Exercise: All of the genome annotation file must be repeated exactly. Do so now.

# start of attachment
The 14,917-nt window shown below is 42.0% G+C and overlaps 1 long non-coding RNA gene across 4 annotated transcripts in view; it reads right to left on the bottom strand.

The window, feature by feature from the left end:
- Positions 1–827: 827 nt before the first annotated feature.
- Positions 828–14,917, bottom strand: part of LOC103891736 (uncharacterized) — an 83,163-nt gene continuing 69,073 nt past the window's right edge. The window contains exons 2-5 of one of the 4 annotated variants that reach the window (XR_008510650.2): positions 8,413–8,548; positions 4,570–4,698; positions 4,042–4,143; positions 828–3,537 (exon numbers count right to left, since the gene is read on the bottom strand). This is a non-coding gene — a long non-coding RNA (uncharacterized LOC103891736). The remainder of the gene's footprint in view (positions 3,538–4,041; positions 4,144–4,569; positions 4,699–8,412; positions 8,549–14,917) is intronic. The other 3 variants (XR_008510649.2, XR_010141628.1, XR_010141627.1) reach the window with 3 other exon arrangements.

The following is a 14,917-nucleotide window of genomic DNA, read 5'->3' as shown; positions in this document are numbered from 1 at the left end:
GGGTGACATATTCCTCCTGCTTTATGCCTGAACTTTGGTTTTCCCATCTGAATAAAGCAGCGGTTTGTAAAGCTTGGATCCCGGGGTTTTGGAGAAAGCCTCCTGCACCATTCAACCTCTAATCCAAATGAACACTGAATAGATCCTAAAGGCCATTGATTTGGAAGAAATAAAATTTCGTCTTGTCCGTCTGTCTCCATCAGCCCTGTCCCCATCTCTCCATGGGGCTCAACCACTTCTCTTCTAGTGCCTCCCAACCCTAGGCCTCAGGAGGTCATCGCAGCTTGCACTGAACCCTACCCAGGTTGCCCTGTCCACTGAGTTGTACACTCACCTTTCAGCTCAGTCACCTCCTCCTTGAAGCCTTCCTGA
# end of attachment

The 14,917-nt window shown below is 42.0% G+C and overlaps 1 long non-coding RNA gene across 4 annotated transcripts in view; it reads right to left on the bottom strand.

The window, feature by feature from the left end:
- Positions 1–827: 827 nt before the first annotated feature.
- Positions 828–14,917, bottom strand: part of LOC103891736 (uncharacterized) — an 83,163-nt gene continuing 69,073 nt past the window's right edge. The window contains exons 2-5 of one of the 4 annotated variants that reach the window (XR_008510650.2): positions 8,413–8,548; positions 4,570–4,698; positions 4,042–4,143; positions 828–3,537 (exon numbers count right to left, since the gene is read on the bottom strand). This is a non-coding gene — a long non-coding RNA (uncharacterized LOC103891736). The remainder of the gene's footprint in view (positions 3,538–4,041; positions 4,144–4,569; positions 4,699–8,412; positions 8,549–14,917) is intronic. The other 3 variants (XR_008510649.2, XR_010141628.1, XR_010141627.1) reach the window with 3 other exon arrangements.

The following is a 14,917-nucleotide window of genomic DNA, read 5'->3' as shown; positions in this document are numbered from 1 at the left end:
GGGTGACATATTCCTCCTGCTTTATGCCTGAACTTTGGTTTTCCCATCTGAATAAAGCAGCGGTTTGTAAAGCTTGGATCCCGGGGTTTTGGAGAAAGCCTCCTGCACCATTCAACCTCTAATCCAAATGAACACTGAATAGATCCTAAAGGCCATTGATTTGGAAGAAATAAAATTTCGTCTTGTCCGTCTGTCTCCATCAGCCCTGTCCCCATCTCTCCATGGGGCTCAACCACTTCTCTTCTAGTGCCTCCCAACCCTAGGCCTCAGGAGGTCATCGCAGCTTGCACTGAACCCTACCCAGGTTGCCCTGTCCACTGAGTTGTACACTCACCTTTCAGCTCAGTCACCTCCTCCTTGAAGCCTTCCTGA